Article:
Syncerus cafferAfrican buffalo

Geographic Range

The African buffalo is found in the middle of the African continent (Estes, 1991). This range stretches from just south of the Sahara to just north of South Africa (Nowak, 1983).

Habitat

African buffaloes are found in arid biomes, including areas with rivers, lakes, and swamps. They are found at sea level as well as in mountainous altitudes. African buffaloes like dense cover, but are found in open woodlands as well (Estes, 1991).

Physical Description

The African buffalo is an extremely large animal. The length from the head to the back ranges from 2,100 mm to 3,000 mm; tail length ranges from 750 mm to 1,100 mm; and the shoulder height ranges from 1,000 mm to 1,700 mm. African buffalos have large heads and limbs along with a broad chest. The ears on these buffalos are large and droopy. The horns of the African buffalo either spread out and downward, upward, or out and back. In males, the two horns are joined by a boss, which is a shield that covers the entire head. Size varies between subspecies of the African buffalo; S. c. caffer, found in the eastern savannahs, may be twice as large as S. c. nana, which occurs in equatorial forests. The color of buffalo hair ranges from brown to black. Young buffalos have a dense covering of hair; adults have sparce hair; and very little hair is present on the very old (Nowak, 1983).

  • Range mass
    500 to 900 kg
    1101.32 to 1982.38 lb

Reproduction

Reproduction occurs throughout the year in African buffalo, but reproduction peaks are associated with seasonal rainfall. On the Serengeti Plain, heavy rains occur from February to July. Conception usually occurs at the end of this wet season, and the birth of the calf takes place during the second half of the following wet season. Females are in heat for 23 days and estrus lasts 5 - 6 days. Once the egg is fertilized, gestation takes almost a year, 340 days.

Usually only one calf is born, and it weighs around 40 kg. Males leave their mother after two years to join a bachelor group. Females remain with the mother until they have produced their own young or longer (Nowak, 1983). Females reach sexual maturity at 5 years of age, which is 3 - 4 years before males (Estes, 1991).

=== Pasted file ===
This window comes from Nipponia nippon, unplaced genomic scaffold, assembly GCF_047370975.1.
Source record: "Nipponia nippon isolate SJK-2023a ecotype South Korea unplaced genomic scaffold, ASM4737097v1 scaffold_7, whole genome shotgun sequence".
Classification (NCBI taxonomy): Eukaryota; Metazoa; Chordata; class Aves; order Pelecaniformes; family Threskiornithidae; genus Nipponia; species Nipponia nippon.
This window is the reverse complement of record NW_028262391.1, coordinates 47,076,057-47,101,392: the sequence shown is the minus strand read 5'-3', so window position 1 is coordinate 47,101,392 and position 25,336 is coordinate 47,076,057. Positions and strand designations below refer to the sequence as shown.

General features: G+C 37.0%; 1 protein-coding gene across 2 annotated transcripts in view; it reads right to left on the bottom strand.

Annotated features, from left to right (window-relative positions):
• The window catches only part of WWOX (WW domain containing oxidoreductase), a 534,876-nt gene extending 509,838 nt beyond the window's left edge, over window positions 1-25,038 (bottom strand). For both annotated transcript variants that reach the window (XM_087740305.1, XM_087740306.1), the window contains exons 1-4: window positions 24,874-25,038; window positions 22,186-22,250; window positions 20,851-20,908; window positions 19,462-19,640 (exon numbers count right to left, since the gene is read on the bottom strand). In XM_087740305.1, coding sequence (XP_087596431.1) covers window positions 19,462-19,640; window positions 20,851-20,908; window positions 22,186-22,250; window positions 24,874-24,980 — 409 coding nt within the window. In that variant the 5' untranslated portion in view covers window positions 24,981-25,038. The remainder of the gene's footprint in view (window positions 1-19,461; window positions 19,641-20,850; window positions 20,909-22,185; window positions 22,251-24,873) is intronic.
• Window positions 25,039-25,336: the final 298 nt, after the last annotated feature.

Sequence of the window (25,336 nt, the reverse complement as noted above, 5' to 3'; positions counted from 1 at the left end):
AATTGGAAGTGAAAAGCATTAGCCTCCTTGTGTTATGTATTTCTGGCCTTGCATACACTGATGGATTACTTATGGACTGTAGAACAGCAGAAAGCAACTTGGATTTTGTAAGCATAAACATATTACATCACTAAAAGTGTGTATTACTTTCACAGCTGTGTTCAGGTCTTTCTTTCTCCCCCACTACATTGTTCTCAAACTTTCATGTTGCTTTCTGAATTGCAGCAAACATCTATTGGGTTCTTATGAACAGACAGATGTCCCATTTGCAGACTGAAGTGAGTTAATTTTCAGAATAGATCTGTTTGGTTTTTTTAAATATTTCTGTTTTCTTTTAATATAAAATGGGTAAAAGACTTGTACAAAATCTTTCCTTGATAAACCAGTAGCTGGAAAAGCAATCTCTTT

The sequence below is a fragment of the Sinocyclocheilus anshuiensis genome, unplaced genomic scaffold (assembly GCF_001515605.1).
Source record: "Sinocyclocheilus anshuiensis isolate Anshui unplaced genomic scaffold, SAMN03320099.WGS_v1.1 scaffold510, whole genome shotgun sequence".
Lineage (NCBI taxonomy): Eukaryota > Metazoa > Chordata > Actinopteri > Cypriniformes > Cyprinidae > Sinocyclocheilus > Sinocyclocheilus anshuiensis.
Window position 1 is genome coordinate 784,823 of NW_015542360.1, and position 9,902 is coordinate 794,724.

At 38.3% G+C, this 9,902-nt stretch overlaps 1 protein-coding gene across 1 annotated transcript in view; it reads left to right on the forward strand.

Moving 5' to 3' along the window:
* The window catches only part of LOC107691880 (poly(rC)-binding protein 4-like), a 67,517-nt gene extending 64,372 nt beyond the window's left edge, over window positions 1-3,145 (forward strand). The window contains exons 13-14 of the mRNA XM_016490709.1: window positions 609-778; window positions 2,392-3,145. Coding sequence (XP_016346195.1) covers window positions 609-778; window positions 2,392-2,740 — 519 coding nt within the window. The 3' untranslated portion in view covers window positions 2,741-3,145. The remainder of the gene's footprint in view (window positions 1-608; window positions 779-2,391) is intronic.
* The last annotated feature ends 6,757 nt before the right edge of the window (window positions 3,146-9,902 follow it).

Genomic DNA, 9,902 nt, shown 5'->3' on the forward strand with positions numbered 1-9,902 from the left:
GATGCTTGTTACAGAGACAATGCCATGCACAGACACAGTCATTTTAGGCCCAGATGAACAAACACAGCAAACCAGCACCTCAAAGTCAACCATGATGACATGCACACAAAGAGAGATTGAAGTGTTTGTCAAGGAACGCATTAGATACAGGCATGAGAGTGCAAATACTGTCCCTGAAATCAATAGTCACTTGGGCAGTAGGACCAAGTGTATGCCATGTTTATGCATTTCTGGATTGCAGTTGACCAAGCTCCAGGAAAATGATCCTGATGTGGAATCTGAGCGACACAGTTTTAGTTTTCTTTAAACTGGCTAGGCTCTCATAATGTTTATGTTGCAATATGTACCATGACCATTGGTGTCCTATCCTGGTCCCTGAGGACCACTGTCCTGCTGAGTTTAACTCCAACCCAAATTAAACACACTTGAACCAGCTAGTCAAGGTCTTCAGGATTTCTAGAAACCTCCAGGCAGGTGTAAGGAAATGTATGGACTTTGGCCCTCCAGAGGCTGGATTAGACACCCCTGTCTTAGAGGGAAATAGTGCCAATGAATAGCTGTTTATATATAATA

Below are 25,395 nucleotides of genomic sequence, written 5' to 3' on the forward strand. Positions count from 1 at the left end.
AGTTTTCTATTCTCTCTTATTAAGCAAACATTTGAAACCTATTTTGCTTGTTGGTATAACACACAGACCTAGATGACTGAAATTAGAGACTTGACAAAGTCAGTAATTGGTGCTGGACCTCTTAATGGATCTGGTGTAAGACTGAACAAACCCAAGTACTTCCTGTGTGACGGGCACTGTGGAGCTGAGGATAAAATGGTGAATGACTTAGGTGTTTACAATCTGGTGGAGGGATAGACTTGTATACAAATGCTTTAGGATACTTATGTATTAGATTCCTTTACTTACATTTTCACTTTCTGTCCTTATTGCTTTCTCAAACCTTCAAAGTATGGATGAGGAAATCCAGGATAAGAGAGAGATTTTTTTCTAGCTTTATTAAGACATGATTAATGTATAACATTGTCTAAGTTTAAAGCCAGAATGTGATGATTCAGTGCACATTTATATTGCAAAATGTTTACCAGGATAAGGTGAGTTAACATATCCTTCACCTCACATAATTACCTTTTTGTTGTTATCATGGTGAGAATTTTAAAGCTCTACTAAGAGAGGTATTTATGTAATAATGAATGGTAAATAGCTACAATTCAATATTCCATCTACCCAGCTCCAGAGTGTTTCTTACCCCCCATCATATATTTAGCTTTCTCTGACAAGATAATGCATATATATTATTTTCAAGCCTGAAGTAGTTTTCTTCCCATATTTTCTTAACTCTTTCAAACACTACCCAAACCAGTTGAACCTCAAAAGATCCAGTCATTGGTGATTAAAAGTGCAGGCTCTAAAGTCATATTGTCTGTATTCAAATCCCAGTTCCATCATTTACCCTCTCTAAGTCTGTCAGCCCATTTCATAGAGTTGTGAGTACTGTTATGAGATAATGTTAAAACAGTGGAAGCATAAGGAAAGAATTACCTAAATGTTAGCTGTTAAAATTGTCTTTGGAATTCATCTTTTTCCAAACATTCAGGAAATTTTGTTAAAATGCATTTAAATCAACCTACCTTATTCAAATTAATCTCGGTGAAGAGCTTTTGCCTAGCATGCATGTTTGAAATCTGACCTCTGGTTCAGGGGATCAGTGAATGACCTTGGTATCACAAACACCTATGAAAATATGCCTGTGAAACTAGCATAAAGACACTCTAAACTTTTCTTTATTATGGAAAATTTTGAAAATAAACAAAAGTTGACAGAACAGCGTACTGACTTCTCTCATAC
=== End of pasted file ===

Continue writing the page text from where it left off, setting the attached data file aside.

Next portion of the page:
• Key Reproductive Features
  • gonochoric/gonochoristic/dioecious (sexes separate)
  • sexual
  • Range number of offspring
    1 (low)
  • Average number of offspring
    1
  • Average number of offspring
    1
    AnAge
  • Range gestation period
    11.43 to 11.53 months
  • Range weaning age
    4 to 12 months
  • Average age at sexual or reproductive maturity (female)
    Sex: female
    1475 days
    AnAge
  • Average age at sexual or reproductive maturity (male)
    Sex: male
    1674 days
    AnAge
  • Parental Investment
  • altricial
  • post-independence association with parents

Lifespan/Longevity

Behavior

African buffalo are highly sociable animals that travel in large, nonterritorial herds. The herds are composed of related cows, which are arranged in a linear dominance hierarchy (Estes, 1991). Herds include females and their young from the past two birthing seasons. During the dry season, the males form what are known as bachelor groups, which contain 3 - 4 males. Within the bachelor groups, there is a dominance hierarchy. Members of the group fight each other, usually over an estrous female. Some old males live apart from the group permanently. African buffalo are extremely powerful and deadly, and run at speeds up to 57 km/hr (Nowak, 1983).

During mating season, bulls monitor a female's readiness by urine-testing. A cow is protected by a prospective bull when the cow comes into heat. The cows, however, are evasive and may not commit to the first bull, but instead may wait and attract bulls of a higher rank. After two or three days of this behavior, the chosen bull licks and rests his chin on the rump of the cow. If the cow stays, copulation begins, with a minimum of 2 copulations within a half hour. While the male usually intiates copulation, a female can also solict a male by putting her head under the bull's belly or by putting her chin on the rump (Estes, 1991).